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the practice of dealing with scofflaws by attaching a boot to the wheel of a car, immobilizing it until its owner reports to the police or pays delinquent fines.
a covering of leather, rubber, or the like, for the foot and all or part of the leg.
Chiefly British. any shoe or outer foot covering reaching to the ankle.
an overshoe, especially one of rubber or other waterproof material.
an instrument of torture for the leg, consisting of a kind of vise extending from the knee to the ankle, tightened around the leg by means of screws.
any sheathlike protective covering:
a boot for a weak automobile tire.
a protective covering for the foot and part of the leg of a horse.
a protecting cover or apron for the driver’s seat of an open vehicle.
the receptacle or place into which the top of a convertible car fits when lowered.
a cloth covering for this receptacle or place.
British. the trunk of an automobile.
a rubber covering for the connection between each spark-plug terminal and ignition cable in an automotive ignition system.
Also called Denver boot. a metal device attached to the wheel of a parked car so that it cannot be driven away until a fine is paid or the owner reports to the police: used by police to catch scofflaws.
U.S. Navy, Marines. a recruit.
Music. the box that holds the reed in the reed pipe of an organ.
a kick.
Slang. a dismissal; discharge:
They gave him the boot for coming in late.
Informal. a sensation of pleasure or amusement:
Watching that young skater win a gold medal gave me a real boot.
Baseball. a fumble of a ball batted on the ground, usually to the infield.
Computers. an act or instance of starting up a computer.
to kick; drive by kicking:
The boy booted a tin can down the street.
Football. to kick.
Baseball. to fumble (a ground ball).
to put boots on; equip or provide with boots.
Also, bootstrap. Computers.

Also, boot up. to start (a computer) by loading and initializing the operating system.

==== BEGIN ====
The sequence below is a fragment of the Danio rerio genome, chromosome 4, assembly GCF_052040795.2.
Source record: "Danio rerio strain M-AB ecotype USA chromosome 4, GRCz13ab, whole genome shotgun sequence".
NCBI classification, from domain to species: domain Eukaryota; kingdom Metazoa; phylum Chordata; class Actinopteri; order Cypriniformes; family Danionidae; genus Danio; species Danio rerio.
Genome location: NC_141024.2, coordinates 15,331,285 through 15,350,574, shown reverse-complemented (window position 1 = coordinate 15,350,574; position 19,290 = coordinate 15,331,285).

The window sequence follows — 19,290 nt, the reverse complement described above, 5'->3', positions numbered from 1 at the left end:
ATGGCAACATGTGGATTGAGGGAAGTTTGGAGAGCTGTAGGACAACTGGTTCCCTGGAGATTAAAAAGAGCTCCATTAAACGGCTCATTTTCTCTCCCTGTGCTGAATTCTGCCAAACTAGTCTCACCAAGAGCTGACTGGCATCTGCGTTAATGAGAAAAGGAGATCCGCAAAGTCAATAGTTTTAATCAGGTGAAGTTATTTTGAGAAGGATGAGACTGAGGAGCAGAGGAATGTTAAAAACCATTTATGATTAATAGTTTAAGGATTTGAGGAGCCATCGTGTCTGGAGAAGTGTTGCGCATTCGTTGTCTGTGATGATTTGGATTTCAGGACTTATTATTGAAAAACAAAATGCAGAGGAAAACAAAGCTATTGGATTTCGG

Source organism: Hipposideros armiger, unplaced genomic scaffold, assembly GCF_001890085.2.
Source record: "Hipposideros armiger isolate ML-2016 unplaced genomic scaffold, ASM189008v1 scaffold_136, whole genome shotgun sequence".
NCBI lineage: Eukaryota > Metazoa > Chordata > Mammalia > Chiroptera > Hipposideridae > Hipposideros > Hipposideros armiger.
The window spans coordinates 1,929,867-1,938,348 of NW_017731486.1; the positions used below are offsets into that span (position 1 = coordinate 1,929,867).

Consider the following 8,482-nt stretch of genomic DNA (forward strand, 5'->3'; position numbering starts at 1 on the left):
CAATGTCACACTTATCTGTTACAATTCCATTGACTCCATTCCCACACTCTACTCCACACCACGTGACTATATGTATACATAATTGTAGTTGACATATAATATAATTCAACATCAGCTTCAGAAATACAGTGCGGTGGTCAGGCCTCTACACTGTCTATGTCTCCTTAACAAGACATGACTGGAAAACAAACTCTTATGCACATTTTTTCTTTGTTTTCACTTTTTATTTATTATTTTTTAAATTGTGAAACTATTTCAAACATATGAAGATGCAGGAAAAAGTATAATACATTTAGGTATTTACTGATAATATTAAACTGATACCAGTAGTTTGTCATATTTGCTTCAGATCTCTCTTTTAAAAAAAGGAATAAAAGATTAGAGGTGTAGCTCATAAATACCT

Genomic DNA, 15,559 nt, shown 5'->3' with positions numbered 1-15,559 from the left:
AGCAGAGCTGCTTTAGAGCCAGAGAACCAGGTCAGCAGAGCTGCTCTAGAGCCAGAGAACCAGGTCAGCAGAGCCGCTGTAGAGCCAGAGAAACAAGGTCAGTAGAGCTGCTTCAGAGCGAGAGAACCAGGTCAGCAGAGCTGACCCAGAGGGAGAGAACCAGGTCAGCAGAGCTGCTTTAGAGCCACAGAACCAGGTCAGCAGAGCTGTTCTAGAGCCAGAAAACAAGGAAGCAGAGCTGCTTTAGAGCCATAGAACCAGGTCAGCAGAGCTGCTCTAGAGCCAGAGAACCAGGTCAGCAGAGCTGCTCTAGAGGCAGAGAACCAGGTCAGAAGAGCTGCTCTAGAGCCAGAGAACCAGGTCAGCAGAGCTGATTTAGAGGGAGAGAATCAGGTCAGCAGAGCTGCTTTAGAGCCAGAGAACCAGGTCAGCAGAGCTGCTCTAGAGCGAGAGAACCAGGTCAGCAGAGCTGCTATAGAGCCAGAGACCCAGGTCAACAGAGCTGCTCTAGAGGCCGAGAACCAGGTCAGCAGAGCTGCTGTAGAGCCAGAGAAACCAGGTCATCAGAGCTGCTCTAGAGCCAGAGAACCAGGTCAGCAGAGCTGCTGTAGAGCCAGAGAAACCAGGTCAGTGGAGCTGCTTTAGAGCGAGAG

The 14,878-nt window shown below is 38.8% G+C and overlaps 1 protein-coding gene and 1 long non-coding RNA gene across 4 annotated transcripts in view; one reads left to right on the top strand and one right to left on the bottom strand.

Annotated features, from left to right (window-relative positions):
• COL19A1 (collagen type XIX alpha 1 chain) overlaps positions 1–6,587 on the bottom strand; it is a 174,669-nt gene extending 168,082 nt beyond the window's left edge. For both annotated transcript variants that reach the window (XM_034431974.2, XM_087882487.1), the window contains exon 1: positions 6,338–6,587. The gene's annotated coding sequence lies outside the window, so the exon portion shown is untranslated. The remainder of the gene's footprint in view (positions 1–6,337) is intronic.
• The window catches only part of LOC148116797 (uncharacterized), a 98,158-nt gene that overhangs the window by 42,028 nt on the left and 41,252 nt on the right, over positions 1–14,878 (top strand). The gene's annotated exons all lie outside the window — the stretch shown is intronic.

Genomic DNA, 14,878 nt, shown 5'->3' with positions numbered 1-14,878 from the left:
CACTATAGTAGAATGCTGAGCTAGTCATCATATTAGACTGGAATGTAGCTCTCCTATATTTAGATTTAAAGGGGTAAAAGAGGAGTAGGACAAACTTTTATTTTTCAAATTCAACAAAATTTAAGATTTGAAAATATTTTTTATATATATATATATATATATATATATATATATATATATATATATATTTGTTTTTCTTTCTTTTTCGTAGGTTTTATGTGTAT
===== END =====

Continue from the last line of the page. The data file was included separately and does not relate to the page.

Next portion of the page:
to start (a program) by loading the first few instructions, which will then bring in the rest.

Slang. to dismiss; discharge:
They booted him out of school for not studying.
to attach a Denver boot to:
Police will boot any car with unpaid fines.
to torture with the boot.
bet your boots, to be sure or certain:
You can bet your boots that I’ll be there!
die with one’s boots on,

to die while actively engaged in one’s work, profession, etc.
to die fighting, especially in battle, or in some worthy cause.

Also, especially British, die in one’s boots.
get a boot, Informal. to derive keen enjoyment:
I really got a boot out of his ridiculous stories.
Archaic. something given into the bargain.

remedy; relief; help.

Archaic. to be of profit, advantage, or avail (to):
It boots thee not to complain.
to boot, in addition; besides:
We received an extra week’s pay to boot.
Contemporary Examples

Lindsay Lohan, Jay Leno & More Celebrities’ Week in Hell (Photos) Anna Klassen March 22, 2013

Historical Examples

Mike P. G. Wodehouse
Inheritance of Characteristics in Domestic Fowl Charles Benedict Davenport
Left Half Harmon Ralph Henry Barbour
The Wrecker Robert Louis Stevenson and Lloyd Osbourne
The Bail Jumper Robert J. C. Stead
The Life Of Sir John Falstaff Robert B. Brough
A Journal From Our Legation in Belgium Hugh Gibson
The New Machiavelli Herbert George Wells
Inheritance of Characteristics in Domestic Fowl Charles Benedict Davenport

a strong outer covering for the foot; shoe that extends above the ankle, often to the knee See also chukka boot, top boot, Wellington boots, surgical boot